Remote work is rapidly becoming the new norm. And as many managers have discovered, leading a virtual team is not the same as leading an on-site group.
You’re still responsible for managing performance and helping your team reach its goals. But managing from afar requires a slightly different approach.
In today’s increasingly remote-first environment, getting the best from your employees means adapting the way you communicate and collaborate.
But what exactly does that mean? What can you do to become a more effective virtual leader?
Start by following these seven tips.
1. SET GUIDELINES AROUND COMMUNICATION METHODS
Virtual teams have a wide variety of communication tools at their disposal: email, video chat, instant messaging, document sharing apps, project management apps, etc. But that can cause a lot of confusion when information is flying around on different platforms.
As the leader, it’s your job to make sure everyone understands which channels to use for what. For instance, you might use messaging tools like Slack or Microsoft Teams for quick check-ins, announcements, or clarifications. But team meetings might be better done via video call.
Having a clear plan that outlines how employees should use each tool will let people know where to turn for specific types of information.
2. WORK ON YOUR COMMUNICATION SKILLS
It’s easy to misinterpret tone in an email or instant message. And if you have a culturally diverse group, not everyone will have the same frame of reference for things.
The upshot? Virtual leaders need to be as clear and concise as possible. The goal is to eliminate ambiguity. You need to provide explicit directions so that everyone understands what they’re expected to do.
So avoid slang terms and colloquialisms. When speaking, be careful not to go so fast that some people miss a word or two. (This is especially crucial on video calls: remember to account for latency.)
3. BUILD TRUST WITH YOUR TEAM MEMBERS
Establishing trust is key for any team leader. But it’s more challenging to do that when people don’t come together in the same office every day.
Since you can’t actually see your employees most of the time, you need to be proactive about learning what obstacles they’re dealing with and how you can help.
Reach out regularly to build rapport and see how things are going. Encourage open dialogue so that people feel comfortable giving candid feedback.
Demonstrating that you trust them is also important. As long as the work is getting done to an acceptable standard, don’t worry about how much time people are spending at their desks.
4. RESPECT WORK-LIFE BOUNDARIES
Without the physical separation of home and work, it’s all too easy for your employees to feel like they’re always “on.”
In a 2021 survey by Egress, 46% of remote employees reported they felt pressure to respond to email outside of work hours. And 39% said they strive to reply to messages as quickly as possible, even on personal time.
But not being able to disconnect means workers don’t get the time they need to rest and recharge.
As a leader, you need to respect boundaries between work and personal time. Set an example for your team by explaining that you will avoid answering work-related messages outside of the workday, and that others should feel free to do so as well.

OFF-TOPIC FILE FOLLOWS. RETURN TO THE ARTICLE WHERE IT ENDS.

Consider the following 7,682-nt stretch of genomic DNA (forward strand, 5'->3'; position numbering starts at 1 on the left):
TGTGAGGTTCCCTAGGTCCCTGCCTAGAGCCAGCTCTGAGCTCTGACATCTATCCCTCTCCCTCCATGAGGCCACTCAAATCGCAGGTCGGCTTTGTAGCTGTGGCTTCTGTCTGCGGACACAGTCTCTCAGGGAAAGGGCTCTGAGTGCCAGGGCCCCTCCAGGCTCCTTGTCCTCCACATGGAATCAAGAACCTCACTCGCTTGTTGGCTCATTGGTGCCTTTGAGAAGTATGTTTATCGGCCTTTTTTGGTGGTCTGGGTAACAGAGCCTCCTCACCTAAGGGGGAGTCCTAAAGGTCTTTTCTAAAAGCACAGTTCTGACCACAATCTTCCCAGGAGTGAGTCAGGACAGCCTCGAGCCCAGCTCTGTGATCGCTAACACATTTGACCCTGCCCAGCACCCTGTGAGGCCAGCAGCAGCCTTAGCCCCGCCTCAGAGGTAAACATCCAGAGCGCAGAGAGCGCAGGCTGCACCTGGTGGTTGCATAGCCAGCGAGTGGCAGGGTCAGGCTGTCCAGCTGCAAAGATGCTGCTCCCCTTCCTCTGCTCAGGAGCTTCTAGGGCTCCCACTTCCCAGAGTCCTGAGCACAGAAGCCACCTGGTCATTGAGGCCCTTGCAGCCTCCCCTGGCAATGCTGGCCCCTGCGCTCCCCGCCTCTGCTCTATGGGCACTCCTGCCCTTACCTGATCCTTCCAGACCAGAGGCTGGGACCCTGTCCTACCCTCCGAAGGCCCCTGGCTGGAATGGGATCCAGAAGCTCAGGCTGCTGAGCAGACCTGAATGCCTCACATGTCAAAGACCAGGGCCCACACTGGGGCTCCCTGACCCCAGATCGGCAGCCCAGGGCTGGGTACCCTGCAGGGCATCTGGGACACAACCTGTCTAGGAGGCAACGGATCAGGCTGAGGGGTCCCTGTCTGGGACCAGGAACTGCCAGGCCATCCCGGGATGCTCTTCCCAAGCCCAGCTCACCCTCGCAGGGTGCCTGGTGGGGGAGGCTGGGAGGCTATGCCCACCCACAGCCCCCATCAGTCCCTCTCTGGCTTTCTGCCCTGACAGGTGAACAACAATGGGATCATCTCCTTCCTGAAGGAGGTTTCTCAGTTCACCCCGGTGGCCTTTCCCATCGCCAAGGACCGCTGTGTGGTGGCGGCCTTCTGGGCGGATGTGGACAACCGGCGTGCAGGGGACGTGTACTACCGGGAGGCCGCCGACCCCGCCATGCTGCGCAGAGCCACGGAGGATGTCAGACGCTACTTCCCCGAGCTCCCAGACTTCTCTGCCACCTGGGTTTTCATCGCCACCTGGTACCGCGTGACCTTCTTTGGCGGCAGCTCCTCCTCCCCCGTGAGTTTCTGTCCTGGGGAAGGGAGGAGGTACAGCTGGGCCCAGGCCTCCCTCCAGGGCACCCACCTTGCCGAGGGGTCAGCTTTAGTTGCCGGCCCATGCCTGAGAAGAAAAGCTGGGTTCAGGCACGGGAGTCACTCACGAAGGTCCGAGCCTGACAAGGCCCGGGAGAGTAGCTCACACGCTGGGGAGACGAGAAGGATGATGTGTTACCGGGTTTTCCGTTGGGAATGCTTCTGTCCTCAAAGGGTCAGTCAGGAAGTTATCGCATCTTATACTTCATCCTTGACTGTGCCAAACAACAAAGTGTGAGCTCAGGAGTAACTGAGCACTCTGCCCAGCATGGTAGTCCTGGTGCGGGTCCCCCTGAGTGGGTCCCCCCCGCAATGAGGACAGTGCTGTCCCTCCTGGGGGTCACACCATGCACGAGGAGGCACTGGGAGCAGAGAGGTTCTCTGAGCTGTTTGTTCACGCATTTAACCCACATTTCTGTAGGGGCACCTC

5. MAKE SURE YOUR TEAM HAS THE TOOLS THEY NEED
People have to have the right equipment to do their jobs effectively.
In-house teams have access to a proper ergonomic setup, with everything supplied for them. Remote workers deserve the same consideration.
As the leader of a virtual team, you can help your employees become more productive by making sure they have things like:
☑️ External monitors, keyboards, or mice
☑️ Cell phones
☑️ Noise-cancelling headphones
☑️ Good-quality webcams
☑️ Comfortable chairs
Streamline the approval process as much as you can so that bureaucratic processes don’t get in the way.
6. COMBAT ZOOM FATIGUE
While video calls can be useful, they can also be exhausting. It’s not natural to have that much close-up eye contact or to see a reflection of yourself during a meeting.
A study from November 2020 found that 44% of workers had experienced Zoom fatigue since the onset of the pandemic.
The obvious solution is to have fewer video calls. But what else can you do?
☑️ Keep video meetings short and space them out so people have time to recover in between.
☑️ Have people turn off self-view so that they’re not staring at their own image.☑️ Take advantage of tools like screen sharing or video whiteboards to give people a break from looking at faces.
7. BUILD A SENSE OF COMMUNITY
When people come together in the same physical space, they tend to naturally chat about their families or their hobbies or something interesting they saw on TV. Those simple interactions create stronger bonds between people that help them feel like part of a greater whole.
It’s more difficult to create those social bonds with a virtual team. But keeping team members engaged and motivated is one of the most essential management skills you can learn.
So try organizing regular video chats where no work talk is allowed. Or provide gift cards for online food delivery so people can order in lunch to celebrate colleagues’ birthdays. It’s important to get to know your team as people, not just as employees.
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